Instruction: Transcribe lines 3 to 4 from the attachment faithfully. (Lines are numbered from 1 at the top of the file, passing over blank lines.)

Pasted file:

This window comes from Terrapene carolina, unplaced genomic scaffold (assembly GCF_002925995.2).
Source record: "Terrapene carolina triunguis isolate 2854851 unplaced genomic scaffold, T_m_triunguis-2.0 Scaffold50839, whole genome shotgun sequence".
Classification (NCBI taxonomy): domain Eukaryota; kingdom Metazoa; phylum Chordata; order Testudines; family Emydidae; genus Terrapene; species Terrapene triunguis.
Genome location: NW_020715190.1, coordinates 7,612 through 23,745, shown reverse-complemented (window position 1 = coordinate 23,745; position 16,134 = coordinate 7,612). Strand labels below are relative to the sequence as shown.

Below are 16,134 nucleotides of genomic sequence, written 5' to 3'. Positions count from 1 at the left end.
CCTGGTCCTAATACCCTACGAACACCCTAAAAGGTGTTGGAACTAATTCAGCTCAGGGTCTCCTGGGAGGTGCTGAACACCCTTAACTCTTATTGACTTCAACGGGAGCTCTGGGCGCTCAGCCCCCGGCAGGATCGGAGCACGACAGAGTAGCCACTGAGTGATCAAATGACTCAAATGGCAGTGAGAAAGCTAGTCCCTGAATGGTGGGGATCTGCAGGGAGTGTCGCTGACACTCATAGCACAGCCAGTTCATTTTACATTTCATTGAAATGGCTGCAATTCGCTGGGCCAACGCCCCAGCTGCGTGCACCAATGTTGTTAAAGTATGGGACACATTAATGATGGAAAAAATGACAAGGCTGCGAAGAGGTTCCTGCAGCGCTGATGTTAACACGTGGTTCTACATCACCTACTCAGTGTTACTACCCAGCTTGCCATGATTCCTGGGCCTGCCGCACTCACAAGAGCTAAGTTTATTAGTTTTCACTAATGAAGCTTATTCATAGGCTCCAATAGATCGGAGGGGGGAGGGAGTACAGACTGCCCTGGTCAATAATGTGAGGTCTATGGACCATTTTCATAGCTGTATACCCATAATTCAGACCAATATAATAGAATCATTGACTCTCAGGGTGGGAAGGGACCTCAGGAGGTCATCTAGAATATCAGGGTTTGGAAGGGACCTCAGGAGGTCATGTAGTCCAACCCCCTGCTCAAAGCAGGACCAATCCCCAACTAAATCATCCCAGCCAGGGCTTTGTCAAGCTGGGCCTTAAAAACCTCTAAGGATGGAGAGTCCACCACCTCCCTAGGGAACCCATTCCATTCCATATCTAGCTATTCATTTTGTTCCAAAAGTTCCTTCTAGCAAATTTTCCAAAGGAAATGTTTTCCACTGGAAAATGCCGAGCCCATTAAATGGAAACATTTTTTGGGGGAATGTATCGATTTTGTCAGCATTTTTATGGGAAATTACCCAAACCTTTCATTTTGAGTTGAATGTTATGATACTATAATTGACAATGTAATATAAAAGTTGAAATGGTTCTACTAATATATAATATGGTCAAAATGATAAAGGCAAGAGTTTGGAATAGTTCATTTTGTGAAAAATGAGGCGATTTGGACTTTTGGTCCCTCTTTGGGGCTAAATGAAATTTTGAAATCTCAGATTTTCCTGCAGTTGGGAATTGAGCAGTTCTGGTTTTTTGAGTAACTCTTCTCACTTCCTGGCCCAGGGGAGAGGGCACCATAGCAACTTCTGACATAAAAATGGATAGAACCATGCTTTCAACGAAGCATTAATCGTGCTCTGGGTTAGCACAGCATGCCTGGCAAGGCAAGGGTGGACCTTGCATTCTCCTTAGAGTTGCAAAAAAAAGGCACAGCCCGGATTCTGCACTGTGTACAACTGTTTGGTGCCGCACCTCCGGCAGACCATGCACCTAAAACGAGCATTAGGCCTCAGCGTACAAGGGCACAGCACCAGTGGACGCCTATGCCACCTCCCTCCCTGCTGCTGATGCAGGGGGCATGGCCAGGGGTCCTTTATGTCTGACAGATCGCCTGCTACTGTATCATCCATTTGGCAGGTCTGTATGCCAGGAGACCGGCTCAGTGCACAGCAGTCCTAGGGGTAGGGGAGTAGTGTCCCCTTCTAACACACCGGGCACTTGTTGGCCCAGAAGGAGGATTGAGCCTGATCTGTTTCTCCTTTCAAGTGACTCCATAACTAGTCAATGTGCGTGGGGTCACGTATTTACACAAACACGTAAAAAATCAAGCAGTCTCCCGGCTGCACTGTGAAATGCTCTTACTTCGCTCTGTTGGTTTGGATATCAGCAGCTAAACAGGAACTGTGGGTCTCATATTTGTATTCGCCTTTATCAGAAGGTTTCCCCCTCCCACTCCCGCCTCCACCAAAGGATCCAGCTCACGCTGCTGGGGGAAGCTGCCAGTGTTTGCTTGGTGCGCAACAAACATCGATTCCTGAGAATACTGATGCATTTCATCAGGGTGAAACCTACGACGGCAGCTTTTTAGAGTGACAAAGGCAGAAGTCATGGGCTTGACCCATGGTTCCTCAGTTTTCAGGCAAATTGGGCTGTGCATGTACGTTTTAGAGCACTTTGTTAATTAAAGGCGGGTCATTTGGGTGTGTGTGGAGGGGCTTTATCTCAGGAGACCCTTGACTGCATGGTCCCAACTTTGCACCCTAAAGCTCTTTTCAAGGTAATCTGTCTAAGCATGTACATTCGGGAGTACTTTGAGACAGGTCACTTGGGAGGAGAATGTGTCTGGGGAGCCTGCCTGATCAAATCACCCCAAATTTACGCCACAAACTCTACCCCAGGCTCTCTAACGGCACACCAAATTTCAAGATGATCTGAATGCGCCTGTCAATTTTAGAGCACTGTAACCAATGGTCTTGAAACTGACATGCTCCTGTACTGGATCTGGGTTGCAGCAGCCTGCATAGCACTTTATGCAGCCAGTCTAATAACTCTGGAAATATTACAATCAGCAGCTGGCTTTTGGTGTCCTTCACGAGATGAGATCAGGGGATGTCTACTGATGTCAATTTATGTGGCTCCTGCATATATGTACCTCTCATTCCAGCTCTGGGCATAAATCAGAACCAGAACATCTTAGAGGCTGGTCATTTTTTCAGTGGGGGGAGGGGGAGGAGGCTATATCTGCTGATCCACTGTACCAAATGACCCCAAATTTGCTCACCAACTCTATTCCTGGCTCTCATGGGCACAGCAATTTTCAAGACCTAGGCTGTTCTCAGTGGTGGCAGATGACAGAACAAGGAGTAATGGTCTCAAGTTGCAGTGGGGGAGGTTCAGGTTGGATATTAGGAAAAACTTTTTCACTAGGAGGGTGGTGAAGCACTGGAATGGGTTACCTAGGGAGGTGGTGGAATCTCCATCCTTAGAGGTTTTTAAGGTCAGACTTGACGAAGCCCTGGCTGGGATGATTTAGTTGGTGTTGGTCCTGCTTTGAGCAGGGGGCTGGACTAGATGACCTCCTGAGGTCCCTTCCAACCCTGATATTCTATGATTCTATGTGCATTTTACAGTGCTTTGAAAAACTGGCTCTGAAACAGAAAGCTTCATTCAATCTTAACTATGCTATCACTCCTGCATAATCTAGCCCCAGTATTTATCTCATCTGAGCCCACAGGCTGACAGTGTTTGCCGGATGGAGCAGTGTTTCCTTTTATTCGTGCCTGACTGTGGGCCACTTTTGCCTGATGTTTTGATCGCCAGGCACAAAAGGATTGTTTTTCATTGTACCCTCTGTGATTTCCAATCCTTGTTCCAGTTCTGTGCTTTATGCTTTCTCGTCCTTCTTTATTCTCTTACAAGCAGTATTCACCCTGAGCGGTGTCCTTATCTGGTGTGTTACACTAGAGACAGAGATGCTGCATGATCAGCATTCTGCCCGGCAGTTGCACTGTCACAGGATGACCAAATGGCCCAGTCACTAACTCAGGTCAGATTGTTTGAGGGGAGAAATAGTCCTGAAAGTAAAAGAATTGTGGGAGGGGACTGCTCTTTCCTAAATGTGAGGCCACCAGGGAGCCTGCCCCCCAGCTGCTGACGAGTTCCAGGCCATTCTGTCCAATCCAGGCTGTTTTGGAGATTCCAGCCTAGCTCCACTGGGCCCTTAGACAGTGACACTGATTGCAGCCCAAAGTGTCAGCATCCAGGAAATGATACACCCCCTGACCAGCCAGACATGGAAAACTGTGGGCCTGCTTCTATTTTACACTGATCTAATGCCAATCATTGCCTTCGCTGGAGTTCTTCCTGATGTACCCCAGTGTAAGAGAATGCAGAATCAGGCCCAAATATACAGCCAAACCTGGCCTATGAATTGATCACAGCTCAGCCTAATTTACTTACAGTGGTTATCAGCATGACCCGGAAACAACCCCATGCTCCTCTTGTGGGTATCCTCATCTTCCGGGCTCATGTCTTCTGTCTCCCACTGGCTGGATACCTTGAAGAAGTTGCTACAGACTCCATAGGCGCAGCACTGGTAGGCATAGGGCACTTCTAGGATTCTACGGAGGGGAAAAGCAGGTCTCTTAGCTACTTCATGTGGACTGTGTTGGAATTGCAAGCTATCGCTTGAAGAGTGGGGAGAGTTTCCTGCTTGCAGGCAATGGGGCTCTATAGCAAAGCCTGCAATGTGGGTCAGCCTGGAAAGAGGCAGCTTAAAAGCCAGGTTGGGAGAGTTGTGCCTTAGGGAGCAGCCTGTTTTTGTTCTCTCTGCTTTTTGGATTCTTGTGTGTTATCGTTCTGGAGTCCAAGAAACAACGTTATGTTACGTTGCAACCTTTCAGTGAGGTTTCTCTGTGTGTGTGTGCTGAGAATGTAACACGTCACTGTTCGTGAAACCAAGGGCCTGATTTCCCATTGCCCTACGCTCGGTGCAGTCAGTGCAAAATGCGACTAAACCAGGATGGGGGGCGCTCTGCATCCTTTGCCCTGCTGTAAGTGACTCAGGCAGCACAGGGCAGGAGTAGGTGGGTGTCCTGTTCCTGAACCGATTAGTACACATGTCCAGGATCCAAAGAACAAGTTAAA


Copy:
Classification (NCBI taxonomy): domain Eukaryota; kingdom Metazoa; phylum Chordata; order Testudines; family Emydidae; genus Terrapene; species Terrapene triunguis.
Genome location: NW_020715190.1, coordinates 7,612 through 23,745, shown reverse-complemented (window position 1 = coordinate 23,745; position 16,134 = coordinate 7,612). Strand labels below are relative to the sequence as shown.